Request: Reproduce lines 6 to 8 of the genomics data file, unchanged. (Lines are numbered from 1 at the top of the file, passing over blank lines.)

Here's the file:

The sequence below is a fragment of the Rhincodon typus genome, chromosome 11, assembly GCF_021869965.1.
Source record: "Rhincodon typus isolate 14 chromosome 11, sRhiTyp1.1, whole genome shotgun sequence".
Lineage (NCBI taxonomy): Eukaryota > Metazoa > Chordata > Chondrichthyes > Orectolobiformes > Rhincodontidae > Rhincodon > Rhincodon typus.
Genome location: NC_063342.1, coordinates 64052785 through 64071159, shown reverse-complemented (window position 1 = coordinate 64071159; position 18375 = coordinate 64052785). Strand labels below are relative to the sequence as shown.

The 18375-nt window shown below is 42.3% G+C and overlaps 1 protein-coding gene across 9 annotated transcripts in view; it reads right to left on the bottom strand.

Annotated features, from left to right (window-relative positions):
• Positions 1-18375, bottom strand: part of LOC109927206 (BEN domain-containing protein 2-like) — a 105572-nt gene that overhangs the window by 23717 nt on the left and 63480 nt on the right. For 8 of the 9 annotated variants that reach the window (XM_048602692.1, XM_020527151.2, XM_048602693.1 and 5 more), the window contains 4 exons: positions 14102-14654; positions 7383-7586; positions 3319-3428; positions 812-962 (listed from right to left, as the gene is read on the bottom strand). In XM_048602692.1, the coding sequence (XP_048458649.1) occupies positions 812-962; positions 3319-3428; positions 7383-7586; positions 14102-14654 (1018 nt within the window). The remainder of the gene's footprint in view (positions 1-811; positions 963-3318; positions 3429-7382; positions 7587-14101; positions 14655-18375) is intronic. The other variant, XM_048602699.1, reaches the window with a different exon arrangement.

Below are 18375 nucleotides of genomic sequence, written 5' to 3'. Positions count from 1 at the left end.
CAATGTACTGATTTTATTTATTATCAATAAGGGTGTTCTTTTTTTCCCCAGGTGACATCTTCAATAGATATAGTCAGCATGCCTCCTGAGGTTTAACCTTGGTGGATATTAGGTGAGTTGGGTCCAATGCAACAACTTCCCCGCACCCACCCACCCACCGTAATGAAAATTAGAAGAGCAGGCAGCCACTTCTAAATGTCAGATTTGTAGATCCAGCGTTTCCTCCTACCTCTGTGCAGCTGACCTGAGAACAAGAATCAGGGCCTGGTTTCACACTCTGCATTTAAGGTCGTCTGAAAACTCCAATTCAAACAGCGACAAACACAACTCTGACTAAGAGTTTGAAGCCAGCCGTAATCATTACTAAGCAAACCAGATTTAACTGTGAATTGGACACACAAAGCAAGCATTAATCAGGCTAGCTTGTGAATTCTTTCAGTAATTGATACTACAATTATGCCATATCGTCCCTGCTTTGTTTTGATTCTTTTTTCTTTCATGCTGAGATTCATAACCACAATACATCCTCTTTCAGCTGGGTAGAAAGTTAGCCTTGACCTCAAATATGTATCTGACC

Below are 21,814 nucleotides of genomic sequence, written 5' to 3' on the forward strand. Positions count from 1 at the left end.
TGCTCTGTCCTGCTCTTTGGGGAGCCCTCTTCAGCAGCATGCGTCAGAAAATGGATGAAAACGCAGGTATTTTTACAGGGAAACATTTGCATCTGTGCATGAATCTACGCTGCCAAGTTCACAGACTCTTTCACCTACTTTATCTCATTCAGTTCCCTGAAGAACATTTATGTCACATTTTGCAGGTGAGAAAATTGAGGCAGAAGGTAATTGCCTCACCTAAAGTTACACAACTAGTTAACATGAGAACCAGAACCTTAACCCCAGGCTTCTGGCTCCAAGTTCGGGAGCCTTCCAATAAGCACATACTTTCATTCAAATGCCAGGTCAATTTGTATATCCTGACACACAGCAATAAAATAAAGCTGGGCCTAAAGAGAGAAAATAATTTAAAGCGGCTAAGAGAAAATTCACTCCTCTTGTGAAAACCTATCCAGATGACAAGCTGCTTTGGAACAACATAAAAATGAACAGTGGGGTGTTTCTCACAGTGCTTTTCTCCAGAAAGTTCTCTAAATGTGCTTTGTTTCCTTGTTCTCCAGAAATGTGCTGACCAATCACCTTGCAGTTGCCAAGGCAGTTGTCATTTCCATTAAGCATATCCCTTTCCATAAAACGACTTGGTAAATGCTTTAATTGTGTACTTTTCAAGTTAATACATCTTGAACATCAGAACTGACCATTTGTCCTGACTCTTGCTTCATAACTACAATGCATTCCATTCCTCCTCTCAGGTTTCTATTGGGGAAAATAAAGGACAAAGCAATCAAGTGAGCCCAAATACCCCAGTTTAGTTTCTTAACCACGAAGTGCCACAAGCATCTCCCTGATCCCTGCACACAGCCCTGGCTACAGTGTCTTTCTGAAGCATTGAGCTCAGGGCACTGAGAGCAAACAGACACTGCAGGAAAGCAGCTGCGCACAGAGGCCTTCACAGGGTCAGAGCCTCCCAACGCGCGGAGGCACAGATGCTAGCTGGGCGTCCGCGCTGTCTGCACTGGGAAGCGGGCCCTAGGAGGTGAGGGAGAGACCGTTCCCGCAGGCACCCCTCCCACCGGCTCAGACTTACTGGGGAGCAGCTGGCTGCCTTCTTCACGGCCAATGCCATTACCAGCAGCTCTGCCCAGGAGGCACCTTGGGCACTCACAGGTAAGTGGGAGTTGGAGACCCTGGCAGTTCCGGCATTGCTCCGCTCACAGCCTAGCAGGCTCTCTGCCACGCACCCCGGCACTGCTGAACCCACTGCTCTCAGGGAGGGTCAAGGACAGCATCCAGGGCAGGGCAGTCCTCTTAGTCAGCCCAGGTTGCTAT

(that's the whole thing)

Annotated features, from left to right (window-relative positions):
• Positions 1-18375, bottom strand: part of LOC109927206 (BEN domain-containing protein 2-like) — a 105572-nt gene that overhangs the window by 23717 nt on the left and 63480 nt on the right. For 8 of the 9 annotated variants that reach the window (XM_048602692.1, XM_020527151.2, XM_048602693.1 and 5 more), the window contains 4 exons: positions 14102-14654; positions 7383-7586; positions 3319-3428; positions 812-962 (listed from right to left, as the gene is read on the bottom strand). In XM_048602692.1, the coding sequence (XP_048458649.1) occupies positions 812-962; positions 3319-3428; positions 7383-7586; positions 14102-14654 (1018 nt within the window). The remainder of the gene's footprint in view (positions 1-811; positions 963-3318; positions 3429-7382; positions 7587-14101; positions 14655-18375) is intronic. The other variant, XM_048602699.1, reaches the window with a different exon arrangement.

Below are 18375 nucleotides of genomic sequence, written 5' to 3'. Positions count from 1 at the left end.